PETALING JAYA: Not many give a second thought to the man whose name is lettered on “Jalan Boo Bee”, an old road bordered by Jalan Kota and Jalan Panggung Wayang, in Taiping. Fewer still know about the man’s vast contributions to both Taiping and the country.
Ng Boo Bee was one of the economic pioneers of the nation, a mining tycoon with a heart. So important a man was he that whenever he made a trip from, say, Taiping to Penang, it received a mention in the local newspapers.
There was a time when Boo Bee owned more than half of Taiping town and provided considerable employment to residents, especially at his tin mine in Kamunting, a short distance from Taiping.
He is credited with helping in the construction of the early railway lines in the country and in the reconstruction of Taiping town after a major fire razed all the then wooden houses with attap roofs.
Boo Bee was one of the mining kings, if not ‘the’ mining king, and his Kamunting mine was described in an official 1905 report as “the largest open-cast and best worked mine in the Federated Malay States”.
No wonder then that the Straits Settlement’s governor-general Sir John Anderson travelled by special train right up to Boo Bee’s Kamunting mine for a visit on July 24, 1904.
Boo Bee was one of the earliest investors in property, of which he had plenty in Taiping, Penang, Ipoh and Teluk Anson (Teluk Intan now).
Recollecting family history, Ng Teng Hin, 77, said his great grandfather went from China to Medan before moving to Penang in the 1880s. After a short stint in Penang, the eldest of three boys to Ng Koh Sung and U Choot Kwah, settled in Taiping, becoming a railway contractor.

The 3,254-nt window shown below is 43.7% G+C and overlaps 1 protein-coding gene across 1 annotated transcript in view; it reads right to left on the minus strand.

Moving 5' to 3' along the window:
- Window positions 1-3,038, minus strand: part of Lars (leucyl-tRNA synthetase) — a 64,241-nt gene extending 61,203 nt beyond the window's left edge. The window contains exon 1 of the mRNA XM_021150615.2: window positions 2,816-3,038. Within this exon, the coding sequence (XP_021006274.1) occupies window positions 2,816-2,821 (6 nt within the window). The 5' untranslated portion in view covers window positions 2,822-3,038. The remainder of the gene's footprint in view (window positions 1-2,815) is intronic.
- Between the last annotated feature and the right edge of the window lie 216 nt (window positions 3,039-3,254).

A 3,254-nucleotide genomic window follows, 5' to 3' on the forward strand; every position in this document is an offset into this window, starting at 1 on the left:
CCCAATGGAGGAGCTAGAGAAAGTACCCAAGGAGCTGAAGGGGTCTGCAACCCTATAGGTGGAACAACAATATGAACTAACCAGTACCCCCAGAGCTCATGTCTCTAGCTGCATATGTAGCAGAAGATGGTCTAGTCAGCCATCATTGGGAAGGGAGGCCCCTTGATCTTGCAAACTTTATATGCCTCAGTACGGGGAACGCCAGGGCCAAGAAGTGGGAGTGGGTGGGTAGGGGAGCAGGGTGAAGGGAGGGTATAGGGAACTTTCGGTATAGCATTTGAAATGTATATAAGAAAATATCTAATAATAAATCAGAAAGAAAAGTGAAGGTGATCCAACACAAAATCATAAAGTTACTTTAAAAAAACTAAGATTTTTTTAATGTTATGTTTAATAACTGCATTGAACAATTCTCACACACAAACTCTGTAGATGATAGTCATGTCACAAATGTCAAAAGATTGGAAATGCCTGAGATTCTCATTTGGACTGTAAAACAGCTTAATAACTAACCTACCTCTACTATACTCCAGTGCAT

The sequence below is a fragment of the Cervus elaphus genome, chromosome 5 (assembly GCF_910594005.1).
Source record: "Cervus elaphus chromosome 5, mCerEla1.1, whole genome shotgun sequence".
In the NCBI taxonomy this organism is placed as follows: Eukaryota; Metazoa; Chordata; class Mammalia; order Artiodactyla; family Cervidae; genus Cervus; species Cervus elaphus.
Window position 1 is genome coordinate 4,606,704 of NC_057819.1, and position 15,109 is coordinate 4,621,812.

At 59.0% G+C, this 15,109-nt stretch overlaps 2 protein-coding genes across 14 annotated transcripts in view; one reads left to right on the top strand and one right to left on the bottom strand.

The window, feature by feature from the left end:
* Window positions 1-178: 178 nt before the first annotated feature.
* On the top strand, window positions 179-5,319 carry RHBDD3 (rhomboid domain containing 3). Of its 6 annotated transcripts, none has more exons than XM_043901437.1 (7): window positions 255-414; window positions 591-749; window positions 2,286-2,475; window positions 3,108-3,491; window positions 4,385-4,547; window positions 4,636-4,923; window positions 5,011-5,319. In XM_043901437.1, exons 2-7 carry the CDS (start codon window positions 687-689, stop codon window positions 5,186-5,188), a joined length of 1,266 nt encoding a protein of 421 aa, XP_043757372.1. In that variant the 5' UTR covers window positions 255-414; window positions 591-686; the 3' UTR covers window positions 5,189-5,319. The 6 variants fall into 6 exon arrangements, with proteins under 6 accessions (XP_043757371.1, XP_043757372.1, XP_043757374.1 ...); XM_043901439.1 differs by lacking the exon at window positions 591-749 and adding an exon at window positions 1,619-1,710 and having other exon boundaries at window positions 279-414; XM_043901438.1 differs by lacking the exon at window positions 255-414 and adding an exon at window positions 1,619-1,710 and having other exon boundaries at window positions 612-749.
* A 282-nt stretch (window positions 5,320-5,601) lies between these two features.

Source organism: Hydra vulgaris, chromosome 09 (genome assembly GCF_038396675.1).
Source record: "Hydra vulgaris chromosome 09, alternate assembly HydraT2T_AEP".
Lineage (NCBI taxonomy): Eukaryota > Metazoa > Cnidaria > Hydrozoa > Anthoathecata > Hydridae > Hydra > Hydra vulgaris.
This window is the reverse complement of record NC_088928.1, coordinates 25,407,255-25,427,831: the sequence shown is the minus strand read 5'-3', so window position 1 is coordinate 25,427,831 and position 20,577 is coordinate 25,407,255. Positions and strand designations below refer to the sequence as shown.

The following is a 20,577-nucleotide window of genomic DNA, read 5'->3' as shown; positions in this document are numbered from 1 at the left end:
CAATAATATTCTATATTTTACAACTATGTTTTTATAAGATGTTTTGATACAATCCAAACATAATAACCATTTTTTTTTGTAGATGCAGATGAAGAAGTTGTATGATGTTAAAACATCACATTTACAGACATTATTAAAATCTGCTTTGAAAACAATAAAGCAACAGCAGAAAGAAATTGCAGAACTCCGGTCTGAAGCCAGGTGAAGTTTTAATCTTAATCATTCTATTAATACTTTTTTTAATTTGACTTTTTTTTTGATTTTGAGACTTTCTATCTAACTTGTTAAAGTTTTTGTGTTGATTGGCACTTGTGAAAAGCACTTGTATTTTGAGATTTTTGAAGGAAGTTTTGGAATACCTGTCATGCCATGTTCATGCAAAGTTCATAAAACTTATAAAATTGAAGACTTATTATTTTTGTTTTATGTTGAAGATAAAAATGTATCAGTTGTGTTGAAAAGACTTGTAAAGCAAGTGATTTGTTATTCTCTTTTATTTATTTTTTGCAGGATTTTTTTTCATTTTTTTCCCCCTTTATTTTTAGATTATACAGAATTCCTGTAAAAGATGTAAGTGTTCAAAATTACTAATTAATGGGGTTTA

“He established a sawmill along the road from Taiping to Batu Kurau, borrowing from chettiars to fund his business,” said Teng Hin, the son of Ng Say Choon and grandson of Ng Ann Tang, one of Boo Bee’s sons.
Boo Bee also established a brick-making factory and began supplying sleepers and bricks to the railway authorities. Teng Hin said Boo Bee was involved in the construction of the country’s first railway line from Taiping to Port Weld in 1885.
“But the bulk of his money came from mining. He brought workers from Lam Wah, Fujien, his native place in China and at one time had almost 5,000 people working at his Kamunting mine. He had mines in Kampar, Ipoh and Teluk Anson too.”
Boo Bee was involved in the brewing and sale of toddy and alcohol, the sale of opium and the running of gambling operations – all of which were legal at that time – in Perak and Selangor.
He also won government tenders, in partnership with others, to collect taxes on behalf of the British government in what was then known as “revenue farming” in Perak, Selangor and Pahang.
Boo Bee was one of the first few justices of the peace in Malaya, being made a JP in 1920, a year before he died.
“He owned properties in Penang and Perak, especially in Taiping and Teluk Anson. I am told that at one time, he owned more than half the properties in Taiping,” Teng Hin said.